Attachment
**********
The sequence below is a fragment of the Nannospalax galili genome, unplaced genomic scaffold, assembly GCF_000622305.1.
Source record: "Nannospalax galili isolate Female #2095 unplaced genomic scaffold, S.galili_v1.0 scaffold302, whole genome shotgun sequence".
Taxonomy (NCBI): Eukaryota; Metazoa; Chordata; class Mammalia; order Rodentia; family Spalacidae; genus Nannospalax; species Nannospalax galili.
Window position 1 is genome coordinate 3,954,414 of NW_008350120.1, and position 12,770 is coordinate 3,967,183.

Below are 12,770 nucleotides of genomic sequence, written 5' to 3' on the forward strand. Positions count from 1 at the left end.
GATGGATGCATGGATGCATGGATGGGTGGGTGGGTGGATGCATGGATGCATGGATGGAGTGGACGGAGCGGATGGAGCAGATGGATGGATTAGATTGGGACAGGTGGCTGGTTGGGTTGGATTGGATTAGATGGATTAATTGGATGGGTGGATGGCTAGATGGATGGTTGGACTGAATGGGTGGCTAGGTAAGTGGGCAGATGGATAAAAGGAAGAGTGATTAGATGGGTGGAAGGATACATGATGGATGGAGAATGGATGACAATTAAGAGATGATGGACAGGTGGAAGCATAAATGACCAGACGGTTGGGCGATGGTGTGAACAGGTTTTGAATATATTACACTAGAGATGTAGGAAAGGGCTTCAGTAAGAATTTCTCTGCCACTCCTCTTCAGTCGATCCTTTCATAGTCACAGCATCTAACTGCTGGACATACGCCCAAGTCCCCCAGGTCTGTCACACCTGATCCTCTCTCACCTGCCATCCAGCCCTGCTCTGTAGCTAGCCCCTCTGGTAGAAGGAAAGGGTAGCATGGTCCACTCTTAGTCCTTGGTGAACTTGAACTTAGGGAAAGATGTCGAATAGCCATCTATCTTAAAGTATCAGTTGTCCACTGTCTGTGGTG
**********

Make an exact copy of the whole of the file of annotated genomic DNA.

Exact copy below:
The sequence below is a fragment of the Nannospalax galili genome, unplaced genomic scaffold, assembly GCF_000622305.1.
Source record: "Nannospalax galili isolate Female #2095 unplaced genomic scaffold, S.galili_v1.0 scaffold302, whole genome shotgun sequence".
Taxonomy (NCBI): Eukaryota; Metazoa; Chordata; class Mammalia; order Rodentia; family Spalacidae; genus Nannospalax; species Nannospalax galili.
Window position 1 is genome coordinate 3,954,414 of NW_008350120.1, and position 12,770 is coordinate 3,967,183.

Below are 12,770 nucleotides of genomic sequence, written 5' to 3' on the forward strand. Positions count from 1 at the left end.
GATGGATGCATGGATGCATGGATGGGTGGGTGGGTGGATGCATGGATGCATGGATGGAGTGGACGGAGCGGATGGAGCAGATGGATGGATTAGATTGGGACAGGTGGCTGGTTGGGTTGGATTGGATTAGATGGATTAATTGGATGGGTGGATGGCTAGATGGATGGTTGGACTGAATGGGTGGCTAGGTAAGTGGGCAGATGGATAAAAGGAAGAGTGATTAGATGGGTGGAAGGATACATGATGGATGGAGAATGGATGACAATTAAGAGATGATGGACAGGTGGAAGCATAAATGACCAGACGGTTGGGCGATGGTGTGAACAGGTTTTGAATATATTACACTAGAGATGTAGGAAAGGGCTTCAGTAAGAATTTCTCTGCCACTCCTCTTCAGTCGATCCTTTCATAGTCACAGCATCTAACTGCTGGACATACGCCCAAGTCCCCCAGGTCTGTCACACCTGATCCTCTCTCACCTGCCATCCAGCCCTGCTCTGTAGCTAGCCCCTCTGGTAGAAGGAAAGGGTAGCATGGTCCACTCTTAGTCCTTGGTGAACTTGAACTTAGGGAAAGATGTCGAATAGCCATCTATCTTAAAGTATCAGTTGTCCACTGTCTGTGGTG